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Covington v. Lord Corp.

United States District Court, W.D. Kentucky, Bowling Green Division

May 26, 2017

ANNISA F. COVINGTON PLAINTIFF
v.
LORD CORPORATION DEFENDANT

          Annisa F. Covington, pro se

          OPINION AND ORDER

          Greg N. Stivers Judge

         This matter is before the Court on Defendant's Objections (DN 35) to the Magistrate Judge's Findings of Fact, Conclusions of Law, and Recommendation (“R&R”) (DN 30). For the reasons stated below, Defendant's Objections are OVERRULED, and the Court ADOPTS the Magistrate Judge's Recommendation.

         I. STATEMENT OF FACTS

         Plaintiff Annisa F. Covington (“Covington”) is a former employee of Defendant LORD Corporation (“LORD”). (Notice Removal Ex. 1, at 3, DN 1-1). The Complaint states that it is a “[c]omplaint for discrimination, under the laws of the EEOC.” (Notice Removal Ex. 1, at 2). Coupled with her Amended Complaint (DN 7), it appears at a minimum that Covington has asserted allegations of racial discrimination.

         After Covington filed this action pro se in Warren Circuit Court, LORD removed the matter to this Court. (Notice Removal, DN 1). During the course of litigation, the Magistrate Judge conducted a settlement conference between the parties on December 7, 2016. (R. & R. 2, DN 30). The parties left the settlement conference with an offer under consideration by Covington. (R. & R. 2). After Covington accepted the proposal, LORD sent her a release, to which Covington expressed some concerns about its terms. (R. & R. 2). On December 22, 2016, the Magistrate Judge conducted a telephonic conference to discuss the status of the settlement, and LORD offered to modify the terms of the settlement for tax purposes. (R. & R. 2). After the case continued to remain on the active docket, the Magistrate Judge conducted a supplemental settlement conference during which Covington indicated that she had decided to pursue her claims in litigation and was rejecting the settlement proposal. (R. & R. 2).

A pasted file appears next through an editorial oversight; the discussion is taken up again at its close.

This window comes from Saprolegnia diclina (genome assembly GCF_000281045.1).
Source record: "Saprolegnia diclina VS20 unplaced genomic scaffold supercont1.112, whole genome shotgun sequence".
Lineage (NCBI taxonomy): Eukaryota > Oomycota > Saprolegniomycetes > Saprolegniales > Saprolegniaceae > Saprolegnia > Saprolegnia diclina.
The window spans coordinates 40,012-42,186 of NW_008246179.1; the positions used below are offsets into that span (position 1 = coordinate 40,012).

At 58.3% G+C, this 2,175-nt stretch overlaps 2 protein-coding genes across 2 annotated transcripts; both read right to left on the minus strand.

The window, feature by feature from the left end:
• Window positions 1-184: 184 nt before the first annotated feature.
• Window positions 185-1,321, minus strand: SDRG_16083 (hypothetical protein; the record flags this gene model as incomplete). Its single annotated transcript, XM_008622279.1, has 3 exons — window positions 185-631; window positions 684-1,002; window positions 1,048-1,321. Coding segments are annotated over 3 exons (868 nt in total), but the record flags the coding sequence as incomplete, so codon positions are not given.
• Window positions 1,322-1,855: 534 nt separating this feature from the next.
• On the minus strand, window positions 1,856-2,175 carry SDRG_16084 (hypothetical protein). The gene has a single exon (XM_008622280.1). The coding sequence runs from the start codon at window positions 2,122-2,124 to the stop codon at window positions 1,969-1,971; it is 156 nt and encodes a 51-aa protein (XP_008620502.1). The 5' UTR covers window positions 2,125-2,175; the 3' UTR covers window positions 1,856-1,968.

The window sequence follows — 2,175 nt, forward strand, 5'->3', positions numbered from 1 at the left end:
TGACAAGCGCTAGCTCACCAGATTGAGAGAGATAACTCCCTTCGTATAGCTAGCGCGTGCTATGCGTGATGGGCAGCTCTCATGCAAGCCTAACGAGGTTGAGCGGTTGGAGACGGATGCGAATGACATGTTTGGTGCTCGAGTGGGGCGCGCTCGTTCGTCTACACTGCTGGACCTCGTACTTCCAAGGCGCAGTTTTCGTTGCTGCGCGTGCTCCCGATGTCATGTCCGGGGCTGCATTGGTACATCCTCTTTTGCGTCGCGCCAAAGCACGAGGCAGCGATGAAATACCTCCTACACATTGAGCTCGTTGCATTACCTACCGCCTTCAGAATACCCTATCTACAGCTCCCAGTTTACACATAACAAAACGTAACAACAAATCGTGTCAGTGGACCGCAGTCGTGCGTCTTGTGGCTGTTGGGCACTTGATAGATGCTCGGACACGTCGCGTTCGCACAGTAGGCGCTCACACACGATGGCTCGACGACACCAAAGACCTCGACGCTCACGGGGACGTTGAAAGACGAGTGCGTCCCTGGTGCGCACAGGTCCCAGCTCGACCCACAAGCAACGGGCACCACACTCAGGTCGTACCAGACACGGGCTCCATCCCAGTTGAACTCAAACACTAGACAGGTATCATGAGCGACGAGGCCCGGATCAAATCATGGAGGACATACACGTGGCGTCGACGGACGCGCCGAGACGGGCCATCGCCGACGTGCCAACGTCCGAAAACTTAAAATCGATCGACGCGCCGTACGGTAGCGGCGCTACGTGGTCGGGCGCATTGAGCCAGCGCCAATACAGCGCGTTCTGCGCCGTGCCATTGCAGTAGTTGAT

LORD then moved to enforce the settlement between the parties. (Def.'s Mot. Enforce Settlement, DN 22). After the Court referred the motion to the Magistrate Judge, the Magistrate Judge recommended that the motion be denied. (R. & R. 5). LORD has objected to the R&R. (Def.'s Objs., DN 35).

         II. JURISDICTION

         This Court has subject-matter jurisdiction of this matter based upon federal question jurisdiction. See 28 U.S.C. § 1331.

         III. STANDARD OF REVIEW

         This matter was referred to the Magistrate Judge pursuant to 28 U.S.C. § 636, which was enacted by Congress to relieve the burden of Article III courts by permitting assignment of certain duties to magistrate judges. See Gomez v. United States, 490 U.S. 858, 869-70 (1989). Section 636(b) identifies the powers that may be assigned to magistrates by the district court. Section 636(b) also establishes the applicable standard of review for objections to the ruling of a Magistrate Judge on such assigned matters. See 28 U.S.C. § 636(b). The Sixth Circuit has explained:

[Section] 636(b) creates two different standards of review for district courts when a magistrate court's finding is challenged in district court. A district court shall apply a clearly erroneous or contrary to law standard of review for the nondispositive, preliminary measures of § 636(b)(1)(A). Conversely, dispositive motions accepted from § 636(b)(1)(A), such as motions for summary judgment or for the suppression of evidence, are governed by the de novo standard.

United States v. Curtis, 237 F.3d 598, 603 (6th Cir. 2001) (internal quotation marks omitted) (internal citations omitted) (citation omitted).

         IV. ...


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